The FAB lab has been working on understanding the biomechanics, physiology, and morphology of the lionfish for the last three years. The red lionfish is invasive to the Western Atlantic, Caribbean Sea, and Gulf of Mexico. Students in the lab are working to understand how these successful predators work.
Kate Galloway (firstname.lastname@example.org) is a PhD candidate investigating the mechanical properties of lionfish spines. She is also working to understand the ability of spines to puncture occasional predators such as sharks and groupers which may predate on lionfish. Finally, her research examines to contribution of the spines during overall locomotion. Her goal is to better understand how the body plan and anatomy of lionfish has contributed to their success of being one of the most invasive marine species to date.
Check out Kate’s paper on lionfish spine bending mechanics and the cover art (Photo credit: Lureen Ferretti https://www.lensculture.com/lureen-ferretti).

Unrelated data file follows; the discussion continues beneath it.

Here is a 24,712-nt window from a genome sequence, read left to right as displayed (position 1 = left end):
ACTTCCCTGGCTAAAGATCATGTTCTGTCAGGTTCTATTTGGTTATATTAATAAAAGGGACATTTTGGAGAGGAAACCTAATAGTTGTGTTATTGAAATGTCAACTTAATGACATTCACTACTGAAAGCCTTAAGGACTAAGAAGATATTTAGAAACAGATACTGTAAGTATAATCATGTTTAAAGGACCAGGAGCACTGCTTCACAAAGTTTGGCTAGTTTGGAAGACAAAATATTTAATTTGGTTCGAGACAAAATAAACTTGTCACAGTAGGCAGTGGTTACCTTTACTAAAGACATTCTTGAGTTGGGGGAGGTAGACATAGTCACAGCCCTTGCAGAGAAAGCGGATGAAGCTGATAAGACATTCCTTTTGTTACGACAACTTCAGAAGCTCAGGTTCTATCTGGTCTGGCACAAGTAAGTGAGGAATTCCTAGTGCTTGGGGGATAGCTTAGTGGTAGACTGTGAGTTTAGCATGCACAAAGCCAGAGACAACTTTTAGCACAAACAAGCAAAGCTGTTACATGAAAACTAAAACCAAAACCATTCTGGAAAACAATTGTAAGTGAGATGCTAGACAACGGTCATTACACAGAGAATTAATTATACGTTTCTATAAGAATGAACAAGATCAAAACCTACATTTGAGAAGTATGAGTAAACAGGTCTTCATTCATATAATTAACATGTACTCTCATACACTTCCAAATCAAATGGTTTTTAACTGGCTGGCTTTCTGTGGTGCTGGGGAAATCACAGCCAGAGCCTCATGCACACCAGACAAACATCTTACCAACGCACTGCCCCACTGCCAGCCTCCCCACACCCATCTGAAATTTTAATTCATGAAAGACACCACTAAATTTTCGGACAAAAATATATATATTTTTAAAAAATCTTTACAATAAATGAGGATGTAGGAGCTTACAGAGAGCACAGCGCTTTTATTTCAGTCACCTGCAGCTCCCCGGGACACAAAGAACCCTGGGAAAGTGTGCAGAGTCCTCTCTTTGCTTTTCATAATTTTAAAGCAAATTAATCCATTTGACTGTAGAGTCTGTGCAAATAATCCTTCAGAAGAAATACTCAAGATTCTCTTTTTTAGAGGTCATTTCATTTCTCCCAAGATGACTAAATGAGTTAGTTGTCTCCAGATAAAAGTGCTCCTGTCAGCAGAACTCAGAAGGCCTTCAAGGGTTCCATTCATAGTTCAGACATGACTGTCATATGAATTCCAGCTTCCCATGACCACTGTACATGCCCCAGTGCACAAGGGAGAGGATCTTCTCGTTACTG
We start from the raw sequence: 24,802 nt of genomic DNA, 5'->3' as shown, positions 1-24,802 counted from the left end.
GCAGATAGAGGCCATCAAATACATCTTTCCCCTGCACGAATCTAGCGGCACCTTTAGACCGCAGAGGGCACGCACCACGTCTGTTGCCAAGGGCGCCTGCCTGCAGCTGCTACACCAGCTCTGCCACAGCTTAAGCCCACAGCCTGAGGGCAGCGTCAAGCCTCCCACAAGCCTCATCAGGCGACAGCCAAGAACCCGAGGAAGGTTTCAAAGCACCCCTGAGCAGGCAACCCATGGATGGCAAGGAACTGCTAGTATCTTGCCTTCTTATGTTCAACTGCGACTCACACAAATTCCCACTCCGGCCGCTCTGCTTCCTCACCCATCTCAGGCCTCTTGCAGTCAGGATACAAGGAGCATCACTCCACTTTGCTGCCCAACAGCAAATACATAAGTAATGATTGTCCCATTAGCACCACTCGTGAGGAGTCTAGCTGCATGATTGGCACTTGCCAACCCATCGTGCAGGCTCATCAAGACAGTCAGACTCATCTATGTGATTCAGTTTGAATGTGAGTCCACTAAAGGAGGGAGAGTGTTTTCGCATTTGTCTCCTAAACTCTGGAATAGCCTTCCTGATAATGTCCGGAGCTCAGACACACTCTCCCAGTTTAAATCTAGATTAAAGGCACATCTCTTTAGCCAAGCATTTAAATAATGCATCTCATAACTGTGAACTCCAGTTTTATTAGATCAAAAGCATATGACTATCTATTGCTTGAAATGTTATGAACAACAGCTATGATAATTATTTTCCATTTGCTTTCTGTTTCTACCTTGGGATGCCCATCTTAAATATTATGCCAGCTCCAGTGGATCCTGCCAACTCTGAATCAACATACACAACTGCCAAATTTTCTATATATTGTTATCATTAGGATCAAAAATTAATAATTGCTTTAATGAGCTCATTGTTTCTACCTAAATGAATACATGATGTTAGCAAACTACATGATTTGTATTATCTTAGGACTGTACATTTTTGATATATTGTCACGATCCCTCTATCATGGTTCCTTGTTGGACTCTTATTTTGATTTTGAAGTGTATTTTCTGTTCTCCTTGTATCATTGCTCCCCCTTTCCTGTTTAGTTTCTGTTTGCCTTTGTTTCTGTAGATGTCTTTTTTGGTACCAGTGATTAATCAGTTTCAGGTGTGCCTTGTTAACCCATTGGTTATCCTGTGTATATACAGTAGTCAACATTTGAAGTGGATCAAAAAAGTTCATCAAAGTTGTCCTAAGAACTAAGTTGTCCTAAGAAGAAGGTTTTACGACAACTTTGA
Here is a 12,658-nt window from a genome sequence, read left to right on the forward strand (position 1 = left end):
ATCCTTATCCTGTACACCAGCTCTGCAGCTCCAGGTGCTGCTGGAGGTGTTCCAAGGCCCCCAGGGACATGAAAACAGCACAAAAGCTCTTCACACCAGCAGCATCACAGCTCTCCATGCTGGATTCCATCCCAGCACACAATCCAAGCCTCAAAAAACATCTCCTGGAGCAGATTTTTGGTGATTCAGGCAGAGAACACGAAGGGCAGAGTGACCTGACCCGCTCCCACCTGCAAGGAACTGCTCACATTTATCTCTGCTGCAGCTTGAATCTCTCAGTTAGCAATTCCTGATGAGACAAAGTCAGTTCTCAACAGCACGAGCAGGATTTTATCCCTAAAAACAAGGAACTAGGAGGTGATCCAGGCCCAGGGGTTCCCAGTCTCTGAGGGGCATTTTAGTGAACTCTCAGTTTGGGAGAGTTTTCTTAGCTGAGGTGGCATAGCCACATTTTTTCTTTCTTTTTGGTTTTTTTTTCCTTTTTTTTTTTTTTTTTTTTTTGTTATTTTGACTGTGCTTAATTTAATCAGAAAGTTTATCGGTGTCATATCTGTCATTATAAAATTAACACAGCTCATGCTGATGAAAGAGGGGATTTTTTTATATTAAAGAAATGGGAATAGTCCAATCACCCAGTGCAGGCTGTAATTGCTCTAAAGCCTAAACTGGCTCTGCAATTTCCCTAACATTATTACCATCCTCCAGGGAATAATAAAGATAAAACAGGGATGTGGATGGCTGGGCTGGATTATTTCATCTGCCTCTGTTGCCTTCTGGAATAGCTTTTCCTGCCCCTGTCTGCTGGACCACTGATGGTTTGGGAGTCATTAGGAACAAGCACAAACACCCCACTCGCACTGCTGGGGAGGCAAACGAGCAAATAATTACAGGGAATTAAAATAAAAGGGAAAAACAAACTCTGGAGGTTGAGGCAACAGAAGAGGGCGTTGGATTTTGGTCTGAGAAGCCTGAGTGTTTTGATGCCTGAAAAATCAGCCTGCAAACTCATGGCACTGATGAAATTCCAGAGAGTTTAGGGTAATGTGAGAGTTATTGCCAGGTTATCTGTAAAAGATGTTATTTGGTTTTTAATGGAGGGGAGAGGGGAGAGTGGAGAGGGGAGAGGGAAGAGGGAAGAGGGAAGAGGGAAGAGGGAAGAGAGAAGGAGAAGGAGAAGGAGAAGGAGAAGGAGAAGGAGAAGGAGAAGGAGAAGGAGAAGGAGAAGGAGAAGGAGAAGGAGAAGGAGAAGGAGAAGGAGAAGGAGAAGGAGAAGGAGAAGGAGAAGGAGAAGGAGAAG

Delaney Frazier is an undergraduate in the lab looking at the morphology of the sharp, bony projections that lionfish have covering their face.
Noa Abiri is an undergraduate in the lab using 3D models to answer questions about the properties of lionfish spines, in relation to orientation. Check out her published abstract from the 2019 Society of Integrative and Comparative Biology meeting.
Andie Hernandez (email@example.com)
General information: There is no significant natural control of lionfish, but local and state organizations have been keeping lionfish in check through lionfish derbies across Florida. You can also support the removal of lionfish and local spear fishermen by purchasing and eating lionfish at locations such as Whole Foods.
Additional information can be found here: